If a bank blows up its core equity, which is about 11 per cent of risk-weighted assets, bailing in its hybrids and subordinated bonds will furnish starting equity of about 8 per cent. That makes theoretical sense, though there are wrinkles.
APRA has suggested the banks could raise the extra 4 per cent by issuing more T2 debt, which would equate to $60 billion to $80 billion of extra bonds over the next four years. The problem is that the global T2 debt market has shrunk dramatically as banks around the world have chosen instead to issue bail-in-able senior bonds, which are variously called “non-preferred senior” or “tier 3” (T3) securities. There is a large global market for T3 debt, which banks tap every day with greater portfolio limits generally approved for T3 than T2.
As long as APRA can bail all these instruments into equity, it should be indifferent whether banks issue T2 or non-preferred senior T3 bonds save for a modest trade-off associated with introducing another layer into the capital stack. And S&P says whether APRA chooses T2 or T3, it should not affect its view on the senior bond ratings.
The real question is what global investors are willing to fund: subordinated debt or non-preferred senior. I personally believe that in volatile market conditions, there is no way the major banks can fund up to $80 billion of T2 (and roll-over existing maturities), which would likely be more than the rest of the world combined. The only tractable solution is issuing higher-ranking non-preferred senior (or T3) bonds, and even that might be challenging.
Another option is that APRA sets a more realistic – say 1-2 per cent – target increase in regulatory capital by 2023, recognising that it can already impose losses on senior and does not, therefore, need to shoot the lights out on the quantum of bail-in-able capital. All of this will be presumably figured out during its consultation period.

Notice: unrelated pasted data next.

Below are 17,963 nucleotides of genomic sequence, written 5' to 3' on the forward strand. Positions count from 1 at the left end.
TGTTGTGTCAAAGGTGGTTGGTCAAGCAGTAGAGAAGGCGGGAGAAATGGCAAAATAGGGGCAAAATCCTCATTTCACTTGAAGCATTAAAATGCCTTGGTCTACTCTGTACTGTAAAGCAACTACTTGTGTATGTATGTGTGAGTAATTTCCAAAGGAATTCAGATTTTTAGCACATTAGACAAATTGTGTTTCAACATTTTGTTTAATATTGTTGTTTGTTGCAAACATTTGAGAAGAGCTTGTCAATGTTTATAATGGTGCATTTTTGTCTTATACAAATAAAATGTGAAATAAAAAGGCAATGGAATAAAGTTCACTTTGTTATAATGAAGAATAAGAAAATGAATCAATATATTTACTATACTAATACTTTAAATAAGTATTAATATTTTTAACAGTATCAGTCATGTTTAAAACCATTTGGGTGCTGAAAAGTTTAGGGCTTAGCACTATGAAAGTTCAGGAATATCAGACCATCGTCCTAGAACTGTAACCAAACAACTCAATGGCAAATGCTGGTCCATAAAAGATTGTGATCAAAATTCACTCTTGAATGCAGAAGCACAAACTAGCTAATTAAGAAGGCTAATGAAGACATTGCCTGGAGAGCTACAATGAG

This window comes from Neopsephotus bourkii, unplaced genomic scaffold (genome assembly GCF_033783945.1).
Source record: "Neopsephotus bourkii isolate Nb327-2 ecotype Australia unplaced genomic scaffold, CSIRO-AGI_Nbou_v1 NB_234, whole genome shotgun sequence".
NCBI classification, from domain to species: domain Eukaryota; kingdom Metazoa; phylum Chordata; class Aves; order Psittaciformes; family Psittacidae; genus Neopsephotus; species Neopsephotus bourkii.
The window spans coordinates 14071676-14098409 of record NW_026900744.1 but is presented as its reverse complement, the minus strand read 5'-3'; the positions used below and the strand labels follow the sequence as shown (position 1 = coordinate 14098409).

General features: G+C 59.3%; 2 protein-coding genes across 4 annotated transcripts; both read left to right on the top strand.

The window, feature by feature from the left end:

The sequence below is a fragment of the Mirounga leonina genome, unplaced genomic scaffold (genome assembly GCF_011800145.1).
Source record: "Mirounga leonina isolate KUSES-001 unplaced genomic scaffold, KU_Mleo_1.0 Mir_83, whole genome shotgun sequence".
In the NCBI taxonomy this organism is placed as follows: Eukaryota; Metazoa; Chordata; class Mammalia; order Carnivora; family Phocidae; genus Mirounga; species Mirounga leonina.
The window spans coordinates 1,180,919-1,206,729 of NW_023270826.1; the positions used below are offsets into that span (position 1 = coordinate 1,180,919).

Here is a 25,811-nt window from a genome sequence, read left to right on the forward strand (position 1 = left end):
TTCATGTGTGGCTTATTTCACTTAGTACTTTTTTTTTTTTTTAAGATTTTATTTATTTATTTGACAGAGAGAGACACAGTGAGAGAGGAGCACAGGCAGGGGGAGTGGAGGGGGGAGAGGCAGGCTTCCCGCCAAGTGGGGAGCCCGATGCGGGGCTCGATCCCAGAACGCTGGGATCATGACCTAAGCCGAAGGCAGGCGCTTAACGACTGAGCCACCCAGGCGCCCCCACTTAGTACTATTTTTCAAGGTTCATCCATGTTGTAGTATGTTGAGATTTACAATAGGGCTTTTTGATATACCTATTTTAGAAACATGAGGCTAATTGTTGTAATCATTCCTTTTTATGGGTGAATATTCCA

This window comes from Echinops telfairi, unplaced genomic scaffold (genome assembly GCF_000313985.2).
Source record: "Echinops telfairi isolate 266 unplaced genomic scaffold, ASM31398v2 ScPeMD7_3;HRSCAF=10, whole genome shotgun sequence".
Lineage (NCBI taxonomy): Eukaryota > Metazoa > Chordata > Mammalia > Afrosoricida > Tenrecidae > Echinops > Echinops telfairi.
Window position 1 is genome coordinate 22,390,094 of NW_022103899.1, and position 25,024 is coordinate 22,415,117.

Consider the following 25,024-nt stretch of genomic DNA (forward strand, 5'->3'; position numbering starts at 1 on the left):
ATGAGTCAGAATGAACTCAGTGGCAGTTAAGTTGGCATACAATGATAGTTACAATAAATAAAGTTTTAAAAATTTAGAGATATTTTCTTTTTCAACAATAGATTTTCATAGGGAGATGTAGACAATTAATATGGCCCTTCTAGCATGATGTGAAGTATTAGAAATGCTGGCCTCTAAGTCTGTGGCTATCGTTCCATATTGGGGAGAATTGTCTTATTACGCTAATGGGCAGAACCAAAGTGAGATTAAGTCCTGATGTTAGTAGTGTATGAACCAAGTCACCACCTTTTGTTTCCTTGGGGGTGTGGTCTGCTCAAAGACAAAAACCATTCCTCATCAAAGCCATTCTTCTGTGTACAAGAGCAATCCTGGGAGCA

While APRA might have copped criticism from the royal commission for not being tough enough when it comes to punishing banks for peripheral transgressions, judged on its core mission of protecting depositors from bank blow-ups, APRA has won a reputation for being the strictest (and most successful) regulator on the planet.
And under the leadership of its boss Wayne Byres, who this week was reappointed by Treasurer Josh Frydenberg for another term, APRA has massively upgraded the intensity of its prudential supervision activities.
If there was a risk APRA was too soft on the banks under Byres’ predecessors, which I have argued in the past, this has categorically not been the case under the man who previously led the notoriously tough Basel Committee on Banking Supervision.
Two of Byres’ signal accomplishments are worth highlighting. The first has been forcing the major banks to lift their first-loss equity reserves to among the highest levels of any large banks in the world to minimise the probability of savers (and taxpayers) suffering losses during the next crisis.
A second has been unwinding the mother of all housing bubbles via the application of a range of unprecedented controls on new lending, which has delivered the orderly correction in house prices observed since late 2017.
There was considerable resistance to the idea that the major banks’ should have to deleverage their balance sheets from 29 times their equity in 2013 to 19 times today, which Byres steamrolled.
Most doubted that APRA’s relentless efforts to lean against the burgeoning property boom between 2014 and 2017 would actually work, but they did.
The author is a portfolio manager with Coolabah Capital Investments, which invests in fixed-income securities including those discussed by this column.